Source: Coconut, september 15 2016
When President Joko Widodo tapped former General Wiranto to be his new coordinating minister for political, legal and security affairs during his last cabinet reshuffle, many human rights activists took it as the final nail in the coffin for their hopes that Jokowi would keep his promise of resolving the Indonesian government’s past human rights abuses.
That’s because Wiranto, who is also the chief of the Hanura Party, had been indicted by the UN for crimes against humanity that were allegedly perpetrated by military backed militias in East Timor in 1999. He was also the commander of the nation’s military in 1998, when systematic human rights abuses are known to have taken place in cities throughout the country.
Thus, the idea that Wiranto would seriously attempt to investigate and resolve any of the government’s past human rights abuses, such as the mass killings that took place from 1965-1966, seemed extremely unlikely.
However, Wiranto said yesterday that he was in fact very serious about investigating those issues and would build upon the work of his predecessor, Luhut B. Pandjaitan, in resolving them.
“People say, ‘Pak Wiranto later will not resolve them’. Well I will solve them, I assure you,” Wiranto said yesterday at the Parliament Complex as quoted byCNN Indonesia.
Wiranto said that he would follow the recommendations from the “National Symposium to Dissect the 1965 Tragedy from a Historical Perspective”, a conference organized by Luhut which brought together both the survivors of the mass killing as well as former members of the military at the time.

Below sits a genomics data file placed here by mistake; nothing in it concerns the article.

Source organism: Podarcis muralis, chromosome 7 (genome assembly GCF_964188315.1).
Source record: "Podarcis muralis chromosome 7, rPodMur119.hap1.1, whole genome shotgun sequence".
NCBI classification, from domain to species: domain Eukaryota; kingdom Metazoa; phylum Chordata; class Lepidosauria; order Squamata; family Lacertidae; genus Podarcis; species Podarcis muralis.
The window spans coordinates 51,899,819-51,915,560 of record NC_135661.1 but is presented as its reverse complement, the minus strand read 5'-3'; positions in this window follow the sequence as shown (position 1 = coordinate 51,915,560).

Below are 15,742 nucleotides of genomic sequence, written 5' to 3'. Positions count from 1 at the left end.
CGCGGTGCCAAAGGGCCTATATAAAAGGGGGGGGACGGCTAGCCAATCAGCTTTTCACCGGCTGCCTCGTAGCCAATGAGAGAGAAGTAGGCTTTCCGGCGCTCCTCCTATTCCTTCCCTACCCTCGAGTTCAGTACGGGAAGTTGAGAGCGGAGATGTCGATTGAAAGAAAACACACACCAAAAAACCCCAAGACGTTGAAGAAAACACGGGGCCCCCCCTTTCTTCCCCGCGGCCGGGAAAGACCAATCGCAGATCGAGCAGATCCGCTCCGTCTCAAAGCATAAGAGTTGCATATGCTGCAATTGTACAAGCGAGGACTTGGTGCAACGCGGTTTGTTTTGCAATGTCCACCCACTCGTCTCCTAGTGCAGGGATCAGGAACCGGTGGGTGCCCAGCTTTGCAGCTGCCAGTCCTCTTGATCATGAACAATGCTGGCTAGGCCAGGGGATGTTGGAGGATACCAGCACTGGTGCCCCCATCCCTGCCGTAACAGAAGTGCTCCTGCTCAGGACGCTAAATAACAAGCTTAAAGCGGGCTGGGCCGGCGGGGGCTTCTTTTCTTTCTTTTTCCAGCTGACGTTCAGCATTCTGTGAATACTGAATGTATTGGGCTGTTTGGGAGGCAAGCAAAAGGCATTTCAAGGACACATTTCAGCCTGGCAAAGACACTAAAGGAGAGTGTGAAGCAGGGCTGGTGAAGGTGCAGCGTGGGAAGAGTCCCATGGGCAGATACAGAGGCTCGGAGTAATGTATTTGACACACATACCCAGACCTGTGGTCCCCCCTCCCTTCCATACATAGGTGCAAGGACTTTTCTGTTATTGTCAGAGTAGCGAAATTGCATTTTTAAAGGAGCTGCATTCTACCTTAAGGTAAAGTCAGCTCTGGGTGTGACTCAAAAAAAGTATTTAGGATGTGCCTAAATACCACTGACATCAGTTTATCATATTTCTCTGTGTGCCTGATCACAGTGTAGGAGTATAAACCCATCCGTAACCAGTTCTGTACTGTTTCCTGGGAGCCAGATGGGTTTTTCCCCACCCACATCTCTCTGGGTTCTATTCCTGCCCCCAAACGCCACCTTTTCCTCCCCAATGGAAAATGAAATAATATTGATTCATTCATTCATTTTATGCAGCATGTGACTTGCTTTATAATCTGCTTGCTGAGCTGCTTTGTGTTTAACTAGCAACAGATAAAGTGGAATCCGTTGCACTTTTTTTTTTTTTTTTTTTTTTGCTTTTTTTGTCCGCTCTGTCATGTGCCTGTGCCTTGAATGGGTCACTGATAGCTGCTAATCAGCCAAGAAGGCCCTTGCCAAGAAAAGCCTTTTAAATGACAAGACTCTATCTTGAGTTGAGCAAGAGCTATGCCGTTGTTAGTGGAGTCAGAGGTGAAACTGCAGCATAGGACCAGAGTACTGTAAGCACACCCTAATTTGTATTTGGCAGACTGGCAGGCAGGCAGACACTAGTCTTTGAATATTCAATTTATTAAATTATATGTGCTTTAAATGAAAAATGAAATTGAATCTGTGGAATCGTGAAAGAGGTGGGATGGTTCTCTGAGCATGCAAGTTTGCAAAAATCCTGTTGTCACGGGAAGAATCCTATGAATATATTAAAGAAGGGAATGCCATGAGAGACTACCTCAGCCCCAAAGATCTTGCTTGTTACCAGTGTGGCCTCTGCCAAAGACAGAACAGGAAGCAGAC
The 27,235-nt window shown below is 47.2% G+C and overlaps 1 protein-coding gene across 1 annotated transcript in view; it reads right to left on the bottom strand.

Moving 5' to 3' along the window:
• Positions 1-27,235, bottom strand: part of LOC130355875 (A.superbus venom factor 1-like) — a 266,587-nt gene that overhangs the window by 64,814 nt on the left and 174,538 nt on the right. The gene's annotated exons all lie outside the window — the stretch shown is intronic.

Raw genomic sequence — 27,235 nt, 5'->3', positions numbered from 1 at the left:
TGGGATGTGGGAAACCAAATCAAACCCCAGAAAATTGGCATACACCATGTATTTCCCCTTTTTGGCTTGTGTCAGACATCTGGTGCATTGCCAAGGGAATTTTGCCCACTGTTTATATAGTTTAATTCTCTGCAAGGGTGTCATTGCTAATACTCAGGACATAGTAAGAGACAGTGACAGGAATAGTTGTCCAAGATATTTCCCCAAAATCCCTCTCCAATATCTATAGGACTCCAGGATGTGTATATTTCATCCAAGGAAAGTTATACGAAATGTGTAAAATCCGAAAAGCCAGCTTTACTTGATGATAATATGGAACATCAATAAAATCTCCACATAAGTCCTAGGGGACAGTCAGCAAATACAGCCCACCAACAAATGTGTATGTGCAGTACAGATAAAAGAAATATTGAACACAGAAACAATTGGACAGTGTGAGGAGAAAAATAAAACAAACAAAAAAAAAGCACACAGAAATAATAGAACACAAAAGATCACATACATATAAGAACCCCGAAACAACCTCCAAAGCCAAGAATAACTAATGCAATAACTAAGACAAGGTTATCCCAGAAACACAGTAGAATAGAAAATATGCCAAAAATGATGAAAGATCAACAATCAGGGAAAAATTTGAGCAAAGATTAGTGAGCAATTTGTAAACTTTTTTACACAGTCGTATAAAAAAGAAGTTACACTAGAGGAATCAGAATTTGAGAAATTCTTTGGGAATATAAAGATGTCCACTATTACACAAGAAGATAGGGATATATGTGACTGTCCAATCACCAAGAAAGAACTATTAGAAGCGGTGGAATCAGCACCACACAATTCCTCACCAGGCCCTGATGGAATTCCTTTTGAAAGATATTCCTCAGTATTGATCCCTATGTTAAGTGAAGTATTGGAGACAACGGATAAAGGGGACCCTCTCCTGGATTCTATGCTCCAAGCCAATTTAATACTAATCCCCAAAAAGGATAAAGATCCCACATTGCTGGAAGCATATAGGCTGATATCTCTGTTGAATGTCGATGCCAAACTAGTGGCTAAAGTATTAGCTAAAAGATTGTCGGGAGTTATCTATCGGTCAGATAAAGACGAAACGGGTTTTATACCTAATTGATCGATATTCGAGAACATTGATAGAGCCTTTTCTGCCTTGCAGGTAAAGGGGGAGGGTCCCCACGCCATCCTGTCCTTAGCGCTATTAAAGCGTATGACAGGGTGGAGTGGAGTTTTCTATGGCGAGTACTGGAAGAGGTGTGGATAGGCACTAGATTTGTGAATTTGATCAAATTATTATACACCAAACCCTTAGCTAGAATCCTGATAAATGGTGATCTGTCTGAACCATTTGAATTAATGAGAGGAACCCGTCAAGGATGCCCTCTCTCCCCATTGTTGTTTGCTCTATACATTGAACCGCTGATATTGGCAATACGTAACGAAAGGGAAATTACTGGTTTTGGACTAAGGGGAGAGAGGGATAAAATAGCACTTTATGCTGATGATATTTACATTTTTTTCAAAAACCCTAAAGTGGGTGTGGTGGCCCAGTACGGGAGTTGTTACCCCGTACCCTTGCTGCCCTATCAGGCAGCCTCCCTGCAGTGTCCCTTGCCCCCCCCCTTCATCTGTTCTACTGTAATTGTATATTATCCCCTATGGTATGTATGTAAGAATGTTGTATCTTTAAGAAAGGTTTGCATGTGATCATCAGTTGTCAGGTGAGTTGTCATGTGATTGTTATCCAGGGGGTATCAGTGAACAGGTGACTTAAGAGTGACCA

Although Luhut organized the symposium, he also made clear with his remarks at the event that the government would never “apologize” for the mass killings, a sentiment also expressed several times by President Jokowi.
Wiranto shared similar sentiments, saying that while he would try to resolve the 1965 mass killings as well as other human rights issues, it was important to do so in way that would not cause more problems for the country in the future and would not favor one side over the other.
Activist groups are already saying Wiranto is not living up to his promise. The Chairman of the Foundation to Research the Victims of 1965 (YPKP 1965), Bejo Untung, told Kompas that he had recently received a letter from Wiranto’s ministry denying them a hearing with the minister in order to discuss the recommendations of the April symposium, stating that the issue had already been discussed by the coordinating minister for politics and thus no audience was needed.